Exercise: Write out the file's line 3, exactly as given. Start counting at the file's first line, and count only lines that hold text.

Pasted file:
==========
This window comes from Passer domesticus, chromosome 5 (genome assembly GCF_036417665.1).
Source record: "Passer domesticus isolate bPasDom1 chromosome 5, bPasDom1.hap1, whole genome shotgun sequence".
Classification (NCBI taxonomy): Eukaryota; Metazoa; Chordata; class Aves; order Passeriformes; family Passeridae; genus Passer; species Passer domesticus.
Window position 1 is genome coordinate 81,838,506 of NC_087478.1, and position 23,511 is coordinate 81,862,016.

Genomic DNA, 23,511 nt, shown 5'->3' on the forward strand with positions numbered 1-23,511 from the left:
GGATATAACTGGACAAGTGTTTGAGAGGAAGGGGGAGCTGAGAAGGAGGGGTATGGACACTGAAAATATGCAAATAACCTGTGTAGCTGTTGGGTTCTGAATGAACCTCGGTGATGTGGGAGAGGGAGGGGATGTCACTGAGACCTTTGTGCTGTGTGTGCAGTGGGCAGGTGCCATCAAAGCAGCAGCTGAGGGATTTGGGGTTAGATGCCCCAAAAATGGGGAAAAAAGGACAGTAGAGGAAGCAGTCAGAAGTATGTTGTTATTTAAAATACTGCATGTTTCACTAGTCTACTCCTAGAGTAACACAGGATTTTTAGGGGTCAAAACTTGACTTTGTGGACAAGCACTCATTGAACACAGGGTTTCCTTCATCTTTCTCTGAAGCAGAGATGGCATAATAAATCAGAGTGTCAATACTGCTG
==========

Classification (NCBI taxonomy): Eukaryota; Metazoa; Chordata; class Aves; order Passeriformes; family Passeridae; genus Passer; species Passer domesticus.